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"It courses water damage" wow
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JamesManc
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(Original post by pjm600)

Why would alcohol cause depression as opposed to vice versa?
Well it wouldn't necessarily, but why would alcohol cause depression?

A theory of alcoholism causing depression is that people drink more tend to be more depressed, or that alcohol causes a reduction in things such as natural GABA which are associated with calmness and an increase in exogenous GABA causing panic.
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7fpbo
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It does OP.
http://bitly.com/1oB7cv8
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Illegal Algebra
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No. Alcohol is good for you. It improves your cell function, increases your alertness and general wellbeing, improves your cognitive ability and reduces your risk of cancer. It's very healthy, tasty and beneficial.

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TorpidPhil
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(Original post by Illegal Algebra)
No. Alcohol is good for you. It improves your cell function, increases your alertness and general wellbeing, improves your cognitive ability and reduces your risk of cancer. It's very healthy, tasty and beneficial.

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:no:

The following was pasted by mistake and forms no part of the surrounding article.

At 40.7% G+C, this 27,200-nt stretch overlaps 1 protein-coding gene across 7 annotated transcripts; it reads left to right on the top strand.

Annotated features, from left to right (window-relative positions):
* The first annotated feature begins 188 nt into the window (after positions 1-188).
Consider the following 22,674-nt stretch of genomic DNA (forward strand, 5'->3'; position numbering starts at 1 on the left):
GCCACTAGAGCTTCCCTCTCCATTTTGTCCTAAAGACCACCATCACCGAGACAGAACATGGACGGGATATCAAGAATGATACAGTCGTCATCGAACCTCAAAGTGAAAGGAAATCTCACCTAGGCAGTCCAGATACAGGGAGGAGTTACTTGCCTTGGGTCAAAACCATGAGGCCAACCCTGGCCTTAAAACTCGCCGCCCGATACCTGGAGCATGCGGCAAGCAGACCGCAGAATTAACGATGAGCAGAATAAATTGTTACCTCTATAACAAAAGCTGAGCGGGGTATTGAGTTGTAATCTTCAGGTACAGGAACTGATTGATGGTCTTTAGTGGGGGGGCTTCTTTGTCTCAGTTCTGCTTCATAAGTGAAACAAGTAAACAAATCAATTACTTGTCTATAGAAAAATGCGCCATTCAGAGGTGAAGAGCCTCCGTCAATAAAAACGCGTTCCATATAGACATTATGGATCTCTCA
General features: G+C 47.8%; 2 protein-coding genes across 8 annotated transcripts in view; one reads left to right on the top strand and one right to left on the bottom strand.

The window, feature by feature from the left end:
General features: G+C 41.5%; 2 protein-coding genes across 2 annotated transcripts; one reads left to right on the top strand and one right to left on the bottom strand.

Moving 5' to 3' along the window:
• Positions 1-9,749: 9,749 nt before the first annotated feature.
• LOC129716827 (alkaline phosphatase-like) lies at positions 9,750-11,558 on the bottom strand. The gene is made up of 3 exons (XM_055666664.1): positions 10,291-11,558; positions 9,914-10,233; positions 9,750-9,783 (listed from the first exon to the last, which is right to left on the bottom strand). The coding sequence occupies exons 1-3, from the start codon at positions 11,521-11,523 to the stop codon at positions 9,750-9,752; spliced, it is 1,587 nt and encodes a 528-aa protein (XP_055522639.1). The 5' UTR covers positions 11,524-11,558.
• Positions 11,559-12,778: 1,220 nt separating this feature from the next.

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carterdemelo
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People who drink massive quantities of alcohol suffer brain shrinkage and cognitive dysfunction as a result. However, the good news is that if these heavy drinkers do not have thiamine-related brain damage or liver-related brain damage then this cognitive dysfunction and brain shrinkage is almost entirely reversible with a change from heavy drinking to reduced drinking or alcohol abstinence.
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Revenged
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Alcoholic dementia (Korsakoff's) is due thiamine deficiency. This does damage the hippocampus causing permanent brain damage particularly with memory impairment and confabulation. This is not rare !

Alcohol can also damage the liver which causes liver failure. The toxins itself can cause brain damage - hepatic encephalophathy. This is also common and becomes irreversible.

Addiction psychological theories - you need to read about conditioning. Both classical (palovian) and operant conditioning (+ve/-ve reinforcement) best explain it.

The neurochemical theories of addiction is to do with dopamine and its association with activation in the reward pathways. Therefore the response with cocaine or amphetamines (for example).

Depression and addiction, although linked, are often entirely separate. Some people are depressed and turn to drugs but equally many others have drugs recreationally and then become depressed.

No anti-depressant works on GABA now GABA is not affected by alcohol afaik, therefore I do not think your theory has any real basis. Neurochemical theories of depression rely primarily on monoamines - serotonin, noradrenaline and to a lesser extend dopamine.

HTH